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JPMorgan faces the nuclear option

November 16, 2012|By Michael Hiltzik
  • JPMorgan Chase & Co. Chairman Jamie Dimon testifies before Congress in October.
JPMorgan Chase & Co. Chairman Jamie Dimon testifies before Congress… (J. Scott Applewhite / Associated…)

The giant investment bank can't say it wasn't warned.

In September, commenting on what appeared to be JPMorgan Chase & Co.'s consistent and intentional flouting of the rules governing its communications with regulators, Jon Wellinghoff, chairman of the Federal Energy Regulatory Commission, said he wasn't all that impressed with Morgan's excuse that its expensive corporate lawyers made a mistake.

"'The dog ate my homework' doesn't work for me," he said.

This week he showed just how unimpressed he was. Ruling in a case brought by California's wholesale power system, FERC suspended Morgan's right to sell electricity via power auctions for six months, starting next April 1.

The firm, which doesn't own any generating plants in California but owns the right to trade power generated by some in-state plants, will still be able to sell that power in California -- but will have to accept a price that could be as low as its cost.

In other words, the FERC ruling could deprive Morgan of millions of dollars in profits for six months. That's a big deal, likely to make the investment bank really ponder if it should have broken the rules in the first place. What's more, this is the first time FERC has taken such a stringent action since it took the same action against Enron. But Enron then was already bankrupt; Morgan is still operating.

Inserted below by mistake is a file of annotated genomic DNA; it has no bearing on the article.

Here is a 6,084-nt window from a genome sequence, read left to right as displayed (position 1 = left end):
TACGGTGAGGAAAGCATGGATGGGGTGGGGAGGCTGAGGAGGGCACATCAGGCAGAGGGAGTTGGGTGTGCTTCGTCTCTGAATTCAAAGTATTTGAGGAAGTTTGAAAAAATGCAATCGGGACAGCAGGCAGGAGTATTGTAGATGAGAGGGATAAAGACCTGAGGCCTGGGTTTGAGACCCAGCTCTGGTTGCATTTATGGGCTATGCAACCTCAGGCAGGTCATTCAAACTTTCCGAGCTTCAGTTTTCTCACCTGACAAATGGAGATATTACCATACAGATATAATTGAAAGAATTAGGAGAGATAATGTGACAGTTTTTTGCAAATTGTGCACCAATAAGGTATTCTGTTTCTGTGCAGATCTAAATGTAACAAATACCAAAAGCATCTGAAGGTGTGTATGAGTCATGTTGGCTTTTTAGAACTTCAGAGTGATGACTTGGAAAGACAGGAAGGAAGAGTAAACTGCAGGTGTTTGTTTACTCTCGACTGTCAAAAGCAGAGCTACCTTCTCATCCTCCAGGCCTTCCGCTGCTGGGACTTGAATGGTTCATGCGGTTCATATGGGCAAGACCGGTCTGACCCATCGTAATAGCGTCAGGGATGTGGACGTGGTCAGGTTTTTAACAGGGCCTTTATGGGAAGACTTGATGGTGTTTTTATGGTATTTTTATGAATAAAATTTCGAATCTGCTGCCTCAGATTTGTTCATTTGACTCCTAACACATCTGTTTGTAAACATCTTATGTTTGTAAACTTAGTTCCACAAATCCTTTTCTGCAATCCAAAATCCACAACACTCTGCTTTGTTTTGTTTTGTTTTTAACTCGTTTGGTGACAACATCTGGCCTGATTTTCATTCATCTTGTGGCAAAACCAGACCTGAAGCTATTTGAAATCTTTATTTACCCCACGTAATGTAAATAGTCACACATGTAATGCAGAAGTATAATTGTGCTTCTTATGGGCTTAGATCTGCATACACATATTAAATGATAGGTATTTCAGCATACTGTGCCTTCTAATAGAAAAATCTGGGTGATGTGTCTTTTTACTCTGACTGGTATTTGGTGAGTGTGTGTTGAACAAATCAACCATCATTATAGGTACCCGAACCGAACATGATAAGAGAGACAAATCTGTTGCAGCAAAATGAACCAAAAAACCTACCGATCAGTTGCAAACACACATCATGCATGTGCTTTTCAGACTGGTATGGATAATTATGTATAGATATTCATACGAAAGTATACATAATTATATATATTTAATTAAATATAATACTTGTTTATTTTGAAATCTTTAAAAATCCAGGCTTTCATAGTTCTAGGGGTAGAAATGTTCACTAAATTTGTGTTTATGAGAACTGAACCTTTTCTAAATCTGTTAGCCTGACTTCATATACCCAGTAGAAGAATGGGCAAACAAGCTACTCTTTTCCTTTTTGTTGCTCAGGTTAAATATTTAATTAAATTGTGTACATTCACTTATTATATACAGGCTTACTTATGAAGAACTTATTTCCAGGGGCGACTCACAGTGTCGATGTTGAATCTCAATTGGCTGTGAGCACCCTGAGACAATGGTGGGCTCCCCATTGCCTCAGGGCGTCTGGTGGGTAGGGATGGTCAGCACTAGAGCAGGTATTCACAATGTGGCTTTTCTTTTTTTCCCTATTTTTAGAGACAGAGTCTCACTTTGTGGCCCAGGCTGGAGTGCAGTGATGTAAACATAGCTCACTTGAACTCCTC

"This is definitely encouraging," says Tyson Slocum, an energy expert at the Washington advocacy group Public Citizen, which has been pressing FERC to take a harder stand against misbehaving traders.

Morgan, for its part, says the penalty is overkill, considering that the issue at hand was "a dispute over document productions," not Morgan's "conduct in the market." It's worth noting, however, that the documents in question were requested by regulators in the course of their investigation of Morgan's market conduct, which the California Independent System Operator contends may have been fraudulent. That investigation is still underway.

It's also worth noting how ticked off FERC got. FERC had authorized the California ISO, which says it was the victim of possibly tens of millions of dollars in bogus bidding by Morgan, to collect documents and data from Morgan to help with its investigation.

Morgan kept claiming that the ISO had no authority to ask for the documents, even though FERC specifically told Morgan's lawyers to fork them over. Morgan even misquoted a FERC regulation to support its position.

When this finagling was exposed, Morgan blamed its two high-priced law firms. It claimed that one of them forgot to tell the other that the document requests should be heeded. It apologized for the "inadvertent" flub.

FERC's response is embodied in a 27-page order but can be boiled down to: "Now pull the other one." It says Morgan's excuse "lacks credibility" and points out that if every target of an investigation could weasel out of a penalty by pleading that it was its lawyers who made the mistake, no one would ever be brought to book for misrepresentations.

Wellinghoff may be signaling that FERC is embarking on a new era of scrutiny of energy traders. While its investigation of Morgan's allegedly bogus California trading is continuing, FERC has drawn a line with giving regulators the runaround. Here's the message, as Slocum sees it: "You lie to a federal regulator, then anything's on the table."


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